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On June 14, 2004, the United States Supreme Court issued its opinion in Pennsylvania State Police v. Suder, 124 S.Ct. 2342 (2004), and extended the affirmative defense originally outlined in Burlington Indus., Inc. v. Ellerth and Faragher v. City of Boca Ratonto constructive discharge cases. In Suder, the Court held that an employee’s failure to seek recourse under an employer’s non-discrimination/non-harassment policy may bar a claim that the employee was forced to resign because of intolerable working conditions.

In Suder, the plaintiff filed a Title VII action alleging that she was subjected to a sexually hostile work environment and constructively discharged. The plaintiff alleged that her supervisors were the primary harassers and sought to hold their employer, the Pennsylvania State Police, vicariously liable for the actions of its agents. The Third Circuit Court of Appeals held that a constructive discharge was always a “tangible employment action,” and therefore, the employer could not raise the Ellerth/Faragher affirmative defense to vicarious liability for sexual harassment by its supervisors.

In its decision, the Supreme Court recognized that constructive discharge claims are actionable under Title VII. However, the Court noted that in order for there to be a situation that amounts to a constructive discharge, the working conditions must be so intolerable that resignation is a “fitting response” for a reasonable person. The Court rejected the contention by Justice Thomas in his dissenting opinion that an employer must intend for an employee to resign before there may be a constructive discharge.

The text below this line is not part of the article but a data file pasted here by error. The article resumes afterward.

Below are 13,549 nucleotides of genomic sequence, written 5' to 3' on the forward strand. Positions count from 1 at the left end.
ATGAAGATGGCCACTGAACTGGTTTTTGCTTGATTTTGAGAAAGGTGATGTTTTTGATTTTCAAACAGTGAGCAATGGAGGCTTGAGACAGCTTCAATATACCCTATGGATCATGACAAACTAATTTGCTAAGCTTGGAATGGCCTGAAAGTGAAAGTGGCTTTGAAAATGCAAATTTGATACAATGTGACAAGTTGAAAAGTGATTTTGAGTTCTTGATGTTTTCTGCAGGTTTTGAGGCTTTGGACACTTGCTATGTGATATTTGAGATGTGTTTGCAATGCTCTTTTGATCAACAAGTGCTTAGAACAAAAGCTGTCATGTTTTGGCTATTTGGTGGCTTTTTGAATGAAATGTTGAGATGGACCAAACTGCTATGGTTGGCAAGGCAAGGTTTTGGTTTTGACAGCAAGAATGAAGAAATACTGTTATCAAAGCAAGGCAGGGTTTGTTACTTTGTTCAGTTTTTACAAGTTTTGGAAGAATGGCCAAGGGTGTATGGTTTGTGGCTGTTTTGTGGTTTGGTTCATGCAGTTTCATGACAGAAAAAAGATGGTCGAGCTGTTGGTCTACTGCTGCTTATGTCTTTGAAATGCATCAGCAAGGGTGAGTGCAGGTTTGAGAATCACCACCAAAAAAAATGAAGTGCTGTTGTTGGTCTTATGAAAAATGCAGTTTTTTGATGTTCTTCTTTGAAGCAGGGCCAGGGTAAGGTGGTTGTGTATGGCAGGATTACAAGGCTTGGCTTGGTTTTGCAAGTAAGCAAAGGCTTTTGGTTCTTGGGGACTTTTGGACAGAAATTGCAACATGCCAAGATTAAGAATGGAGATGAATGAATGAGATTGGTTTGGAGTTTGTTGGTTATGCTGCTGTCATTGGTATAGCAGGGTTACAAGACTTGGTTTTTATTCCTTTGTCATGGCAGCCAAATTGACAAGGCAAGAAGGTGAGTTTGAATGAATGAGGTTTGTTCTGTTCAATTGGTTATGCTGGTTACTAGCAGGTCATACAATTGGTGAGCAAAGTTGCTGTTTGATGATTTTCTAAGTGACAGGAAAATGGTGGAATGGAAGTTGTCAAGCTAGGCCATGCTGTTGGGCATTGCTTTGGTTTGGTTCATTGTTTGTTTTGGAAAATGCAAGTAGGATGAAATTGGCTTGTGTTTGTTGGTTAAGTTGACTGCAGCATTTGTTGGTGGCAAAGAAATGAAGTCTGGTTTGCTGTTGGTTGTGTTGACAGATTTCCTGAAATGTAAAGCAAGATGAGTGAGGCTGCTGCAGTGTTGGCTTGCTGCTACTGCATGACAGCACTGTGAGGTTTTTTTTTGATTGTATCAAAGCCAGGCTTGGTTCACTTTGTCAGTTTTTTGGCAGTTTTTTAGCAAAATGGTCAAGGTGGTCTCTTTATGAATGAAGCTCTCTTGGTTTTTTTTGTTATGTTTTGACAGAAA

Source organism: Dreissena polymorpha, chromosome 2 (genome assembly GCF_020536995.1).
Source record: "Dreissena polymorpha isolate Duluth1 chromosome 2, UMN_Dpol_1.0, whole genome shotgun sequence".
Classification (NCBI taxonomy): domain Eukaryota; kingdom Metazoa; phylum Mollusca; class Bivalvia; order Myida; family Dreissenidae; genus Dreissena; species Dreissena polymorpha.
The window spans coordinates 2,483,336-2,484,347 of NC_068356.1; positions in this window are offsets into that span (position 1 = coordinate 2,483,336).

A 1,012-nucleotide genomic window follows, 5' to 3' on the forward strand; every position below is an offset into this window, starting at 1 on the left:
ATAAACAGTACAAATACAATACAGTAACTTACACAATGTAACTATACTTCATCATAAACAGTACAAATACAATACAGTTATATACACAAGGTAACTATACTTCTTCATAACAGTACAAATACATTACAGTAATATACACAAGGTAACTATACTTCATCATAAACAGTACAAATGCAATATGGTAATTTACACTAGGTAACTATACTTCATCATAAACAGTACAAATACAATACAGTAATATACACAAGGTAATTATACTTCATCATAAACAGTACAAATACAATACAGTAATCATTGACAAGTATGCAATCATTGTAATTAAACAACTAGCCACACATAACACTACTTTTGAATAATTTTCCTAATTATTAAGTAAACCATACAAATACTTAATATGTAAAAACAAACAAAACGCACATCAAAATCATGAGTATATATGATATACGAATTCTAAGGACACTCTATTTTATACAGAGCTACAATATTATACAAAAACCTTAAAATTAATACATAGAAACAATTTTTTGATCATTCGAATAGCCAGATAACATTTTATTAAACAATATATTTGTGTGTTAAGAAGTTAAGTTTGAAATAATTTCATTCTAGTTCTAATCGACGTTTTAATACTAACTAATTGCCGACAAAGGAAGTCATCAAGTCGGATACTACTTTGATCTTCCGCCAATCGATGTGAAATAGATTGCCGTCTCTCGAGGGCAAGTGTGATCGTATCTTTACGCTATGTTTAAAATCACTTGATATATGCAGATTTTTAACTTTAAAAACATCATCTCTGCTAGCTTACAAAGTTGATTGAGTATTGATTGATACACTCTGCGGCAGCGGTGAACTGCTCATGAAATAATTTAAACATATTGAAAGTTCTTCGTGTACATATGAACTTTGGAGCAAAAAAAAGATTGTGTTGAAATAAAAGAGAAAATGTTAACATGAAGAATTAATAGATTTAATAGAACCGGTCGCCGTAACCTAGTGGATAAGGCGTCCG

The Court further noted that a constructive discharge involves both a decision by the employee to leave his or her job and some precipitating conduct. The Court distinguished between conduct involving official acts, such as “a humiliating demotion, extreme cut in pay, or transfer to a position in which [the employee] would face unbearable working conditions,” and non-official acts. With respect to official acts, the Court reasoned that the supervisor is using his or her managerial authority to the detriment of the employee. Accordingly, in those situations, the employer is strictly liable if it can be shown that the employee reasonably quit in response to the supervisor’s harassing conduct. However, the Court held that when the supervisor’s conduct does not involve an official act, the Ellerth/Faragher affirmative defense can be used by the employer. According to the Court, if there is not an official act, such as a demotion or transfer, the employer would have no particular reason to suspect that the employee resignation was due to a potentially improper reason.

The Suder decision stresses the need for employers to be proactive in adopting, distributing and enforcing non-harassment policies. If employers are diligent in following their non-harassment policies, the Ellerth/Faragher affirmative defense can be used to defend the company in certain constructive discharge lawsuits. Suder also emphasizes the need for management and those working in a company’s Human Resources department to be on the lookout for illogical or unexplained “official employment actions” such as demotions, transfers or substantial cuts in pay closely followed by the affected employee’s resignation. One way to help evaluate and address the reasons for an employee’s resignation is for employers to have detailed exit interviews with each departing employee.

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